The humble sandwich can be a powerful tool to help kids learn about and become aware of the food they are eating. For our Kids’ Food Literacy Sandwich recipe contest, we asked participants to write a short essay about why they believe their sandwich represents food literacy. Here are some excellent essays:
Mason Partak, a third grader at Alta Vista School in Auburn writes:
I used to like my sandwiches with just meat and cheese but then I started adding lettuce and tomatoes from my neighbor Harry’s garden and it was good! I added some of my mom’s favorite salad stuff like bell peppers, sprouts and cucumbers and I really liked it.
My mom always tells me to eat more good food and not as much junk food so I say, let’s make the veggie sandwich! It is good to grow your own food as the leaves help keep our air clean and the veggies help to keep our bodies healthy. I play football so eating good food is very important.
Natalie Avina Cortes, a fifth grader at Capitol Heights Academy in Sacramento writes:
This is a healthy sandwich because it has a lot of grain, and it is good for you because of the fruit. I didn’t want a sandwich using meat, so decided to use peanut butter instead, which is a protein.
Nick Ault, an eighth grader at Sutter Middle School in Sacramento writes:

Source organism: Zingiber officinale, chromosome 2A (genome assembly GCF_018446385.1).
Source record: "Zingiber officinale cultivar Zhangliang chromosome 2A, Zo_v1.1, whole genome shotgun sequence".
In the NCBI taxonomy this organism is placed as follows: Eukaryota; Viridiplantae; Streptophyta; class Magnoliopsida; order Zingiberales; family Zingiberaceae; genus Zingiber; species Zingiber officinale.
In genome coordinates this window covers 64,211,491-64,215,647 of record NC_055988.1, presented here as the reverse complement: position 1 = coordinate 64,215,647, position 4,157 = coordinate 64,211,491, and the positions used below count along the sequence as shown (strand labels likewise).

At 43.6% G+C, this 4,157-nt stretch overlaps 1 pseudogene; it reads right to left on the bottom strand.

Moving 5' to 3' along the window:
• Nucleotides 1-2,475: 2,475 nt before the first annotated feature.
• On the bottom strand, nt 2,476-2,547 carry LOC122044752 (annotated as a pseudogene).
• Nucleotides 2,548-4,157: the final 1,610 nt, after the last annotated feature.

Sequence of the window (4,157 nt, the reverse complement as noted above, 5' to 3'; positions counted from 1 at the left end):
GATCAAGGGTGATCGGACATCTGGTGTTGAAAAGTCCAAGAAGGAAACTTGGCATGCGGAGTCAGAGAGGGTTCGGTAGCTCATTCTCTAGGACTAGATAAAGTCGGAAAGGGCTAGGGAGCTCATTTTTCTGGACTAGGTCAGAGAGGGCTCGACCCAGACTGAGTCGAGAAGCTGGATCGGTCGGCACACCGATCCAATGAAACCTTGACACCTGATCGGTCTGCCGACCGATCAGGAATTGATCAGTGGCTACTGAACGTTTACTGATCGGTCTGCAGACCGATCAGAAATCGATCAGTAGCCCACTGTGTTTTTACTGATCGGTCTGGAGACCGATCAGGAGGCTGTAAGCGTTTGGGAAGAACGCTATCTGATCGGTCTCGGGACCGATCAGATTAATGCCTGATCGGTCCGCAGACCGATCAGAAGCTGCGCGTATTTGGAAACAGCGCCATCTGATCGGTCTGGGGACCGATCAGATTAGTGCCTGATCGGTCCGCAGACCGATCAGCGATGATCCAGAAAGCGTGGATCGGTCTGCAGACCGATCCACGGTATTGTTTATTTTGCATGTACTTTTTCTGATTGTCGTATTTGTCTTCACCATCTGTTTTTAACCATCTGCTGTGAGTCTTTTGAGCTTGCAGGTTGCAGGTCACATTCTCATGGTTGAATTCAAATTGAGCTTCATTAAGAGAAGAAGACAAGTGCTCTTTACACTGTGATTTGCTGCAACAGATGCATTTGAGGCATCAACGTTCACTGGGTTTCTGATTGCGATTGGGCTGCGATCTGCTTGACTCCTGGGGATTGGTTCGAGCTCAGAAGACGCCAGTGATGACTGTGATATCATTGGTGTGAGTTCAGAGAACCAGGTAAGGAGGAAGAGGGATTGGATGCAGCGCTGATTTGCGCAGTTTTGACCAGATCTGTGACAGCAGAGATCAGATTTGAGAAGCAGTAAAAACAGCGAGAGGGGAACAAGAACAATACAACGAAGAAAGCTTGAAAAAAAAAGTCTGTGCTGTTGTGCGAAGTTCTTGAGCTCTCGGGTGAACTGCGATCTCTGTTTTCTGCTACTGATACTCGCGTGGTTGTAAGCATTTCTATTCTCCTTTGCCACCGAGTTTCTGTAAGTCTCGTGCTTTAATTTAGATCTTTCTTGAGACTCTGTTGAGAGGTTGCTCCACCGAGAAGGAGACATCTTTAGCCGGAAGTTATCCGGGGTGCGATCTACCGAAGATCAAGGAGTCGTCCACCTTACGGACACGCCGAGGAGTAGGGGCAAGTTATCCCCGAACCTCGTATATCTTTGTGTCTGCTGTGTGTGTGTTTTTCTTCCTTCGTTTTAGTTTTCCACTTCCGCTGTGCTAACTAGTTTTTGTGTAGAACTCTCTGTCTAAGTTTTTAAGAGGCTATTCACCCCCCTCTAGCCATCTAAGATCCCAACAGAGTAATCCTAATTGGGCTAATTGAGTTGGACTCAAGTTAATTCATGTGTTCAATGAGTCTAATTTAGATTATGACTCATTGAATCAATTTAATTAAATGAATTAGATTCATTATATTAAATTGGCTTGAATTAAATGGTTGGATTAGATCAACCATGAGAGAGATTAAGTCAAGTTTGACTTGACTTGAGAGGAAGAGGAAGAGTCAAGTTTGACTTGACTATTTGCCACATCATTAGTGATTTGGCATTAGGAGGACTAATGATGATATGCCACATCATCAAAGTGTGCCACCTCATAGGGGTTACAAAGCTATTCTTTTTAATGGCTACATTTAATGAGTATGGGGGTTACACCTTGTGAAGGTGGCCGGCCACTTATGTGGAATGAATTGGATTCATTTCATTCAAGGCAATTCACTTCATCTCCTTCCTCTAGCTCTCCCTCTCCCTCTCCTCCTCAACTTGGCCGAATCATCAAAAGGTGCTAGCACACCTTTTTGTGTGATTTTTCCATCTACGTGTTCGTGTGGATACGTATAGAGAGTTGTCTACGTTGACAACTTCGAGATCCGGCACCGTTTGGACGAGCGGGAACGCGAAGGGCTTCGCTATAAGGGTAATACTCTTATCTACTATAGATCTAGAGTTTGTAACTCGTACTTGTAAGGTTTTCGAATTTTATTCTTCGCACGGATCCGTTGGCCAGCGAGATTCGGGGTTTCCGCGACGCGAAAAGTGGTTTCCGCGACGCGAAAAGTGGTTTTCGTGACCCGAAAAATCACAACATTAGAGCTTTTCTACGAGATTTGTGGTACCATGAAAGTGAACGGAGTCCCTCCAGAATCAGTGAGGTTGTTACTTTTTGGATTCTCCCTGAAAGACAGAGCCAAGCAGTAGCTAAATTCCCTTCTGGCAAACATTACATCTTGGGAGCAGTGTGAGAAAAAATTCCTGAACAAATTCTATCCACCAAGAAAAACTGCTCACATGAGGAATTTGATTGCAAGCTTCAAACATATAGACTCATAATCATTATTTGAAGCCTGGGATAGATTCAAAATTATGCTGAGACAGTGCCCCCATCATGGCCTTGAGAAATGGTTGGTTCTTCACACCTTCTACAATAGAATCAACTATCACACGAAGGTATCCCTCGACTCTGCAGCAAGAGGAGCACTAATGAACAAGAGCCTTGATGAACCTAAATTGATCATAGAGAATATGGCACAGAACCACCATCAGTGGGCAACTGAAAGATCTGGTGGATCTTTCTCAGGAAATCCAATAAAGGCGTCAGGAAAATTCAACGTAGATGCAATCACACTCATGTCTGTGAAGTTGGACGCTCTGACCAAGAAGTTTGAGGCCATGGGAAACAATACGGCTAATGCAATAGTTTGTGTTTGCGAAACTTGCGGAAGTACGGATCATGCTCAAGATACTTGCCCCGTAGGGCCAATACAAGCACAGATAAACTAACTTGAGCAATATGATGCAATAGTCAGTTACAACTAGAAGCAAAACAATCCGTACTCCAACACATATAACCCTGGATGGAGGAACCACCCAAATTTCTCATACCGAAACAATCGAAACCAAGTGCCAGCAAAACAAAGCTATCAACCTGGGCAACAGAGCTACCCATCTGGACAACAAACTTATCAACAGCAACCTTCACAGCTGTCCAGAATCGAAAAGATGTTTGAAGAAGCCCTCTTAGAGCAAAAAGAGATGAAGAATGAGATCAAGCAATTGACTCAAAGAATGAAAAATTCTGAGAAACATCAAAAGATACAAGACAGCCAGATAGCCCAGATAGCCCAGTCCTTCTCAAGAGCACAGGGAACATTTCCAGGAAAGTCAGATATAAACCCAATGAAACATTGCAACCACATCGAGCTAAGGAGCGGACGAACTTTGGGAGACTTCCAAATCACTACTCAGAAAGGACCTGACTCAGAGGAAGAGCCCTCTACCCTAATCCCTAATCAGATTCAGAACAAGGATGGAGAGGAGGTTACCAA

Everything in this sandwich is organic and healthy from the vegetables to the meat. The meat is lean organic pork which is low sodium and a great source of protein. There are also grilled onions that have almost no sodium, saturated fat or cholesterol, but do contain vitamin C, potassium and magnesium. The arugula and the tomatoes are low in saturated fat, cholesterol and sodium and are packed with vitamins.
It helps my local environment because all the veggies are organic and produced locally and that means it has a low carbon foot print. By using fresh grown ingredients from local farmers and ranchers, it helps my local community and economy by supporting small businesses. For example, the pork is from Bledsoe Farms (Woodland), the tomatoes come from Ray Yeung Farms (West Sacramento), the arugula is from Ashworth Farms (East Sacramento), the ciabatta roll from Grateful Bread (Sacramento) and fresh local peaches.
Malcolm Brock, fourth grader at Capitol Heights Academy in Sacramento writes:
This is a healthy sandwich because I hope to use all-organic food, without pesticides. There is a lot of protein in this sandwich and also grains in the wheat bread. It helps you get up in the morning! It can also be eaten for lunch.
Lindsey Dahms-Nolan, eighth grader at Natomas Charter School writes:
I believe that this sandwich is literate because it includes most of the five food groups, making it very well-balanced. The cheese is a dairy product, but also has a little bit of protein which is great for kids because milk strengthens your bones and protein rebuilds muscle. It also has tomatoes (fruits) and roasted red peppers and spinach (vegetables), all of which are very healthy because they are fruits and vegetables, but the tomato and spinach are raw, so you get all of the nutrients. Even though the bread is a bit refined, it still has carbohydrates necessary for an active child’s diet. I believe that my sandwich can change the world.
Thank you to every kid who participated in our Kids’ Food Literacy Sandwich contest! You are all food literacy superheroes!
Article by Heather Teoh